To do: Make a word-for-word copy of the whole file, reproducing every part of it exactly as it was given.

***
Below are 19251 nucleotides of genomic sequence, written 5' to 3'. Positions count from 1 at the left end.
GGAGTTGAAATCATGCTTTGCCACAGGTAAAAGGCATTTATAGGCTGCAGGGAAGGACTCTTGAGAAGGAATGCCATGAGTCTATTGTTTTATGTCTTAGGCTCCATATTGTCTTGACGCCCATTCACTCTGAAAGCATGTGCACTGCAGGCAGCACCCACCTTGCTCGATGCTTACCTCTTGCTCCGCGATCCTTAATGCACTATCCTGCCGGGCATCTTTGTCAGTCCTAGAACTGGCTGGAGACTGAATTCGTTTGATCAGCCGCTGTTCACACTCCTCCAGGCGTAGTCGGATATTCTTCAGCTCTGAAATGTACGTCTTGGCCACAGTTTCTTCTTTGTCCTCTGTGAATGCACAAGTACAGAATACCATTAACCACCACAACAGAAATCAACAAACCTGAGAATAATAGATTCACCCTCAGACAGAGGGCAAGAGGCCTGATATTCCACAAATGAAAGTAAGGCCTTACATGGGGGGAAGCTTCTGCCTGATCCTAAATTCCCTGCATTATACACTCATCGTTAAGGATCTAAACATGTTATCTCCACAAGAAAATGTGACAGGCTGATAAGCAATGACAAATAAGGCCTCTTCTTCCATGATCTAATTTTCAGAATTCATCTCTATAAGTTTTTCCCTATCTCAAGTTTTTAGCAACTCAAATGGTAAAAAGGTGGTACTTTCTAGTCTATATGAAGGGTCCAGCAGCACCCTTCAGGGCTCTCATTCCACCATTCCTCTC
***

Below are 19251 nucleotides of genomic sequence, written 5' to 3'. Positions count from 1 at the left end.
GGAGTTGAAATCATGCTTTGCCACAGGTAAAAGGCATTTATAGGCTGCAGGGAAGGACTCTTGAGAAGGAATGCCATGAGTCTATTGTTTTATGTCTTAGGCTCCATATTGTCTTGACGCCCATTCACTCTGAAAGCATGTGCACTGCAGGCAGCACCCACCTTGCTCGATGCTTACCTCTTGCTCCGCGATCCTTAATGCACTATCCTGCCGGGCATCTTTGTCAGTCCTAGAACTGGCTGGAGACTGAATTCGTTTGATCAGCCGCTGTTCACACTCCTCCAGGCGTAGTCGGATATTCTTCAGCTCTGAAATGTACGTCTTGGCCACAGTTTCTTCTTTGTCCTCTGTGAATGCACAAGTACAGAATACCATTAACCACCACAACAGAAATCAACAAACCTGAGAATAATAGATTCACCCTCAGACAGAGGGCAAGAGGCCTGATATTCCACAAATGAAAGTAAGGCCTTACATGGGGGGAAGCTTCTGCCTGATCCTAAATTCCCTGCATTATACACTCATCGTTAAGGATCTAAACATGTTATCTCCACAAGAAAATGTGACAGGCTGATAAGCAATGACAAATAAGGCCTCTTCTTCCATGATCTAATTTTCAGAATTCATCTCTATAAGTTTTTCCCTATCTCAAGTTTTTAGCAACTCAAATGGTAAAAAGGTGGTACTTTCTAGTCTATATGAAGGGTCCAGCAGCACCCTTCAGGGCTCTCATTCCACCATTCCTCTC